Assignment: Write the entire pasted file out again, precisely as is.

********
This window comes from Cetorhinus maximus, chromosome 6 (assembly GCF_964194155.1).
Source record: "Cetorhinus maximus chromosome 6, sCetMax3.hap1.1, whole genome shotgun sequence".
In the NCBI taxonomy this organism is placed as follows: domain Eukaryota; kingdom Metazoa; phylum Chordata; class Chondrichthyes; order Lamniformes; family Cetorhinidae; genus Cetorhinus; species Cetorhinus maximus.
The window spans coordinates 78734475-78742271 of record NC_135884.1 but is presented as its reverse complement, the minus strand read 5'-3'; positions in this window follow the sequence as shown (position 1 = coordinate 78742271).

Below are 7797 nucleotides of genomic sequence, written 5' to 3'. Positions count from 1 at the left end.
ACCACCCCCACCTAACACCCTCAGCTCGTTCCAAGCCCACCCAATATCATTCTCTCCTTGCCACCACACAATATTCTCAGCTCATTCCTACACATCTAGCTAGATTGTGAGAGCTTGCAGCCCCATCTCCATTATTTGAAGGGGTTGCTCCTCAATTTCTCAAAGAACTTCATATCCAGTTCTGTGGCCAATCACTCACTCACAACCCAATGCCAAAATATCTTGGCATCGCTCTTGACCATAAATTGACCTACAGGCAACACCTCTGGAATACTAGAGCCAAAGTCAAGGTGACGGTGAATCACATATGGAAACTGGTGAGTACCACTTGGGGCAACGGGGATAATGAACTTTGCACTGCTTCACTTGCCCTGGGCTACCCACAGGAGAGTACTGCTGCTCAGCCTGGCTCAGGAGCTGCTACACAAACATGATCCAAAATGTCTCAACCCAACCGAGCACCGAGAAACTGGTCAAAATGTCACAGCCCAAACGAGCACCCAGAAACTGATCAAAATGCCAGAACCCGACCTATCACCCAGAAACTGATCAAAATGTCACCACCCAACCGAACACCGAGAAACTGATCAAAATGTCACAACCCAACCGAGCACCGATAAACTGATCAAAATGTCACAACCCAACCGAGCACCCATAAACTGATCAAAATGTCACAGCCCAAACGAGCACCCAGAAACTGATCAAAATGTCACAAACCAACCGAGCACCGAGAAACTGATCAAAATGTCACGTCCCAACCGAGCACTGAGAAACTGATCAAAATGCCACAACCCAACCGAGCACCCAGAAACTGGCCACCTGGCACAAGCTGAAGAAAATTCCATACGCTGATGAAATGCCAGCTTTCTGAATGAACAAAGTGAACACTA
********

This window comes from Cetorhinus maximus, chromosome 6 (assembly GCF_964194155.1).
Source record: "Cetorhinus maximus chromosome 6, sCetMax3.hap1.1, whole genome shotgun sequence".
In the NCBI taxonomy this organism is placed as follows: domain Eukaryota; kingdom Metazoa; phylum Chordata; class Chondrichthyes; order Lamniformes; family Cetorhinidae; genus Cetorhinus; species Cetorhinus maximus.
The window spans coordinates 78734475-78742271 of record NC_135884.1 but is presented as its reverse complement, the minus strand read 5'-3'; positions in this window follow the sequence as shown (position 1 = coordinate 78742271).

Below are 7797 nucleotides of genomic sequence, written 5' to 3'. Positions count from 1 at the left end.
ACCACCCCCACCTAACACCCTCAGCTCGTTCCAAGCCCACCCAATATCATTCTCTCCTTGCCACCACACAATATTCTCAGCTCATTCCTACACATCTAGCTAGATTGTGAGAGCTTGCAGCCCCATCTCCATTATTTGAAGGGGTTGCTCCTCAATTTCTCAAAGAACTTCATATCCAGTTCTGTGGCCAATCACTCACTCACAACCCAATGCCAAAATATCTTGGCATCGCTCTTGACCATAAATTGACCTACAGGCAACACCTCTGGAATACTAGAGCCAAAGTCAAGGTGACGGTGAATCACATATGGAAACTGGTGAGTACCACTTGGGGCAACGGGGATAATGAACTTTGCACTGCTTCACTTGCCCTGGGCTACCCACAGGAGAGTACTGCTGCTCAGCCTGGCTCAGGAGCTGCTACACAAACATGATCCAAAATGTCTCAACCCAACCGAGCACCGAGAAACTGGTCAAAATGTCACAGCCCAAACGAGCACCCAGAAACTGATCAAAATGCCAGAACCCGACCTATCACCCAGAAACTGATCAAAATGTCACCACCCAACCGAACACCGAGAAACTGATCAAAATGTCACAACCCAACCGAGCACCGATAAACTGATCAAAATGTCACAACCCAACCGAGCACCCATAAACTGATCAAAATGTCACAGCCCAAACGAGCACCCAGAAACTGATCAAAATGTCACAAACCAACCGAGCACCGAGAAACTGATCAAAATGTCACGTCCCAACCGAGCACTGAGAAACTGATCAAAATGCCACAACCCAACCGAGCACCCAGAAACTGGCCACCTGGCACAAGCTGAAGAAAATTCCATACGCTGATGAAATGCCAGCTTTCTGAATGAACAAAGTGAACACTA